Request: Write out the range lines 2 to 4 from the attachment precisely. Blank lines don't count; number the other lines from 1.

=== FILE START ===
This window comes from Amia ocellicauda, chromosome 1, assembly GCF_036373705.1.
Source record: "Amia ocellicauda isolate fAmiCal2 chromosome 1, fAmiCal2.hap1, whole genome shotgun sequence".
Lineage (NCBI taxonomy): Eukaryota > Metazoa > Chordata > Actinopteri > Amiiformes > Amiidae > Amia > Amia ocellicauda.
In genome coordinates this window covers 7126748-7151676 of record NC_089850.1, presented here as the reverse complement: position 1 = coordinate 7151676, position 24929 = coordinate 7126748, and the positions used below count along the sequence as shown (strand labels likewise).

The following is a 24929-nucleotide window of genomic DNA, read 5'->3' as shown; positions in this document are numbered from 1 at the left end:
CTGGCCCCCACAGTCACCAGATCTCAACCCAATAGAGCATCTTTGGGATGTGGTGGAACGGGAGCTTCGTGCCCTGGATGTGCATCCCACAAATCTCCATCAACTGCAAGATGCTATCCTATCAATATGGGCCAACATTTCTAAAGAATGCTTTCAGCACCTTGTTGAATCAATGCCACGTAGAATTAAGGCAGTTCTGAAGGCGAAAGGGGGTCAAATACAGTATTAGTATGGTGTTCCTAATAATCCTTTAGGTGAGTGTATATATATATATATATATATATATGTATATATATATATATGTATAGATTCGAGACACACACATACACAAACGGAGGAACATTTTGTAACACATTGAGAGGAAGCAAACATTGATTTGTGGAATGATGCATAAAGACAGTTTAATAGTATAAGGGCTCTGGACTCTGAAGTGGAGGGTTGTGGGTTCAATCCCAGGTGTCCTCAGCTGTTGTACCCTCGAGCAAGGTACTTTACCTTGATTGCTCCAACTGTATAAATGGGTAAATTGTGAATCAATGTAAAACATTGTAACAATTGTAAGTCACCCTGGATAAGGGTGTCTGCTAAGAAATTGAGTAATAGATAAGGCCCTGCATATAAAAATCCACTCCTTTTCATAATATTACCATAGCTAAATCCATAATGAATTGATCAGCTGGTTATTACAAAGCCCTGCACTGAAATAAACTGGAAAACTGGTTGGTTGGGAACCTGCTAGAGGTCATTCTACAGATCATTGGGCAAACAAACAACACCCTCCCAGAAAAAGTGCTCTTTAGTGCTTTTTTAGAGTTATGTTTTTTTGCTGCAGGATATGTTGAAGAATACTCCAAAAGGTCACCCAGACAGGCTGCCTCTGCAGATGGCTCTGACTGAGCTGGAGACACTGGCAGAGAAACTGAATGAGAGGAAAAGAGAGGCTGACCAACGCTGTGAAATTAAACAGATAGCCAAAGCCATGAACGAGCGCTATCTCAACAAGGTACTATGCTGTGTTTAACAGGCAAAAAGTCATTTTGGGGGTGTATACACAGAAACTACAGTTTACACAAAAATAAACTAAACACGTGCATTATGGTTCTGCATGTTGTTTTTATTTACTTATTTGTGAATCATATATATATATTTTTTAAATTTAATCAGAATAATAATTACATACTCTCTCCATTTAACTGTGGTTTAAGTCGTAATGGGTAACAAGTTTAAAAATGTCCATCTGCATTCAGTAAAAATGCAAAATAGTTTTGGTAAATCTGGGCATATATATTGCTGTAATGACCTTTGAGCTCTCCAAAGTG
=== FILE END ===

Source record: "Amia ocellicauda isolate fAmiCal2 chromosome 1, fAmiCal2.hap1, whole genome shotgun sequence".
Lineage (NCBI taxonomy): Eukaryota > Metazoa > Chordata > Actinopteri > Amiiformes > Amiidae > Amia > Amia ocellicauda.
In genome coordinates this window covers 7126748-7151676 of record NC_089850.1, presented here as the reverse complement: position 1 = coordinate 7151676, position 24929 = coordinate 7126748, and the positions used below count along the sequence as shown (strand labels likewise).